• Salt: White sauce has such a mild flavor that a little salt goes a long way. If you use salted butter, you may not want additional salt in your white sauce.
  • White pepper: A dash of white pepper adds zip without altering the sauce’s creamy color. Black pepper will show up as small specks, which may not matter if you plan to add other ingredients to the basic white sauce recipe.


Step 1: Make the roux

Overhead shot of a small saucepan; melt butter over medium heat; induction; marble background;TMB Studio

In a small saucepan, melt the butter over medium heat.

Overhead shot of whisk in flour; salt and pepper until smooth; spoon; induction; marble background;TMB Studio

Whisk in the flour, salt and pepper until a smooth paste forms.

Step 2: Add the milk

Overhead shot of gradually whisk in milk; induction; marble background;TMB Studio

Gradually whisk in the milk. Bring the mixture to a boil, stirring constantly.

Overhead shot of cook and stir basic white sauce until thickened; spoon; induction; marble background;TMB Studio

Cook and stir the sauce until it has thickened, one to two minutes.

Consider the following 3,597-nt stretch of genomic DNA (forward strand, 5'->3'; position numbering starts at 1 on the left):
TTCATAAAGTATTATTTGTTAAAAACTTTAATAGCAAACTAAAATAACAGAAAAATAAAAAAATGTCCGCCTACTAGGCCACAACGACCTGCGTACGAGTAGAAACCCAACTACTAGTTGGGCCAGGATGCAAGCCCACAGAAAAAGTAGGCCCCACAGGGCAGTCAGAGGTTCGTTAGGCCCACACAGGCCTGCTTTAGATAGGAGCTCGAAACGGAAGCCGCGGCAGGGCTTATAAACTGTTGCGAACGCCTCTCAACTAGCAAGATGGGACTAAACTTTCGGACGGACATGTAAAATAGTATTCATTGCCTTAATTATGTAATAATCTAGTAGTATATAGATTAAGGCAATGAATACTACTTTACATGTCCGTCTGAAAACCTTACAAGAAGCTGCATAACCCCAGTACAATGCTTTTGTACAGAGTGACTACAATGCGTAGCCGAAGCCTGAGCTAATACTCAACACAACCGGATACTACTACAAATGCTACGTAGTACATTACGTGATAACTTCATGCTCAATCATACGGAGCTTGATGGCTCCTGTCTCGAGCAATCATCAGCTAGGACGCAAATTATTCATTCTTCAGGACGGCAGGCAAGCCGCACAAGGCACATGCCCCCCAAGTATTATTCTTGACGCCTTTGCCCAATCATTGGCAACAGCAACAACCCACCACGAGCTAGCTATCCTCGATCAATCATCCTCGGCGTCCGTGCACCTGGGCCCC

Editor’s Tip: When adding the milk, whisk constantly to distribute the roux evenly, allowing it to break down and thicken before pouring in more liquid. If the sauce seems thin at first, don’t worry; just keep stirring and use enough heat that it bubbles even as you stir. This sauce will continue to thicken after you remove it from the heat.

Basic White Sauce Ft24 13884 St 0306 3TMB STUDIO

White Sauce Recipe Variations

  • Mornay or cheesy white sauce: After the basic sauce has thickened, reduce the heat and fold in 1/4 to 3/4 cup of shredded cheese. Gruyere is a popular choice, but white cheddar, smoked Gouda, provolone, Swiss or Parmesan cheese also work well without altering the sauce’s pale color. A dash of freshly grated nutmeg adds a warm complexity to the otherwise mild sauce. Cook and stir just until the cheese is melted.
  • Veloute sauce: For a dairy-free sauce, substitute a light-colored chicken, turkey, fish or vegetable broth for the milk. This is technically a different mother sauce, which is as velvety as its French name.